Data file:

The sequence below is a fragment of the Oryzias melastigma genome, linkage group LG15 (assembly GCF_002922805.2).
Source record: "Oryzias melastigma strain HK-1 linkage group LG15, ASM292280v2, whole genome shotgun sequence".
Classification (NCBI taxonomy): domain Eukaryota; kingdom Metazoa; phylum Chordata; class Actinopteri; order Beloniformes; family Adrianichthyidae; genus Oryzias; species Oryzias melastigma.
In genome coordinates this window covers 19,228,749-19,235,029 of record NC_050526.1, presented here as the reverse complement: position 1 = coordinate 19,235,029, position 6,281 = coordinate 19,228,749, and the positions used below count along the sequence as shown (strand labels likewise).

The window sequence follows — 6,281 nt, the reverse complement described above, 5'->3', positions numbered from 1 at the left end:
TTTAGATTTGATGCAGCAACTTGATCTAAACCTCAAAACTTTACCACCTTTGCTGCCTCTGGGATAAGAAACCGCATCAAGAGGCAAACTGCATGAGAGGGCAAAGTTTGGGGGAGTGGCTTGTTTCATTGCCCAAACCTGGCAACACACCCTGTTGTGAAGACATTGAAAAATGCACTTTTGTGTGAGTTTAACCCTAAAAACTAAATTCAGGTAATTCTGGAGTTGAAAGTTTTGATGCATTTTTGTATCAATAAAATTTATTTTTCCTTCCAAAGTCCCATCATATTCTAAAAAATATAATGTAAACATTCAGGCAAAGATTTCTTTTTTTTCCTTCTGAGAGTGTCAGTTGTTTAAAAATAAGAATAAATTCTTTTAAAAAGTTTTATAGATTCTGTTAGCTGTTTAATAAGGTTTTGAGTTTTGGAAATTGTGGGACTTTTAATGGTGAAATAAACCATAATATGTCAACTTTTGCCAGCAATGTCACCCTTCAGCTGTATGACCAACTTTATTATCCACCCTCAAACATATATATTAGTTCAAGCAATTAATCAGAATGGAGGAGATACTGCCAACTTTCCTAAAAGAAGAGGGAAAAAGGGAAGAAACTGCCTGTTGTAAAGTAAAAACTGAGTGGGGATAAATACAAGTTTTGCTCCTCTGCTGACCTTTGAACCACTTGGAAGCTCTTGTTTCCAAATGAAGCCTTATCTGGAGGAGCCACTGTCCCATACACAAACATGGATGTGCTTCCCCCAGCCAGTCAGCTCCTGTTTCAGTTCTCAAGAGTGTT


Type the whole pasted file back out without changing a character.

The sequence below is a fragment of the Oryzias melastigma genome, linkage group LG15 (assembly GCF_002922805.2).
Source record: "Oryzias melastigma strain HK-1 linkage group LG15, ASM292280v2, whole genome shotgun sequence".
Classification (NCBI taxonomy): domain Eukaryota; kingdom Metazoa; phylum Chordata; class Actinopteri; order Beloniformes; family Adrianichthyidae; genus Oryzias; species Oryzias melastigma.
In genome coordinates this window covers 19,228,749-19,235,029 of record NC_050526.1, presented here as the reverse complement: position 1 = coordinate 19,235,029, position 6,281 = coordinate 19,228,749, and the positions used below count along the sequence as shown (strand labels likewise).

The window sequence follows — 6,281 nt, the reverse complement described above, 5'->3', positions numbered from 1 at the left end:
TTTAGATTTGATGCAGCAACTTGATCTAAACCTCAAAACTTTACCACCTTTGCTGCCTCTGGGATAAGAAACCGCATCAAGAGGCAAACTGCATGAGAGGGCAAAGTTTGGGGGAGTGGCTTGTTTCATTGCCCAAACCTGGCAACACACCCTGTTGTGAAGACATTGAAAAATGCACTTTTGTGTGAGTTTAACCCTAAAAACTAAATTCAGGTAATTCTGGAGTTGAAAGTTTTGATGCATTTTTGTATCAATAAAATTTATTTTTCCTTCCAAAGTCCCATCATATTCTAAAAAATATAATGTAAACATTCAGGCAAAGATTTCTTTTTTTTCCTTCTGAGAGTGTCAGTTGTTTAAAAATAAGAATAAATTCTTTTAAAAAGTTTTATAGATTCTGTTAGCTGTTTAATAAGGTTTTGAGTTTTGGAAATTGTGGGACTTTTAATGGTGAAATAAACCATAATATGTCAACTTTTGCCAGCAATGTCACCCTTCAGCTGTATGACCAACTTTATTATCCACCCTCAAACATATATATTAGTTCAAGCAATTAATCAGAATGGAGGAGATACTGCCAACTTTCCTAAAAGAAGAGGGAAAAAGGGAAGAAACTGCCTGTTGTAAAGTAAAAACTGAGTGGGGATAAATACAAGTTTTGCTCCTCTGCTGACCTTTGAACCACTTGGAAGCTCTTGTTTCCAAATGAAGCCTTATCTGGAGGAGCCACTGTCCCATACACAAACATGGATGTGCTTCCCCCAGCCAGTCAGCTCCTGTTTCAGTTCTCAAGAGTGTT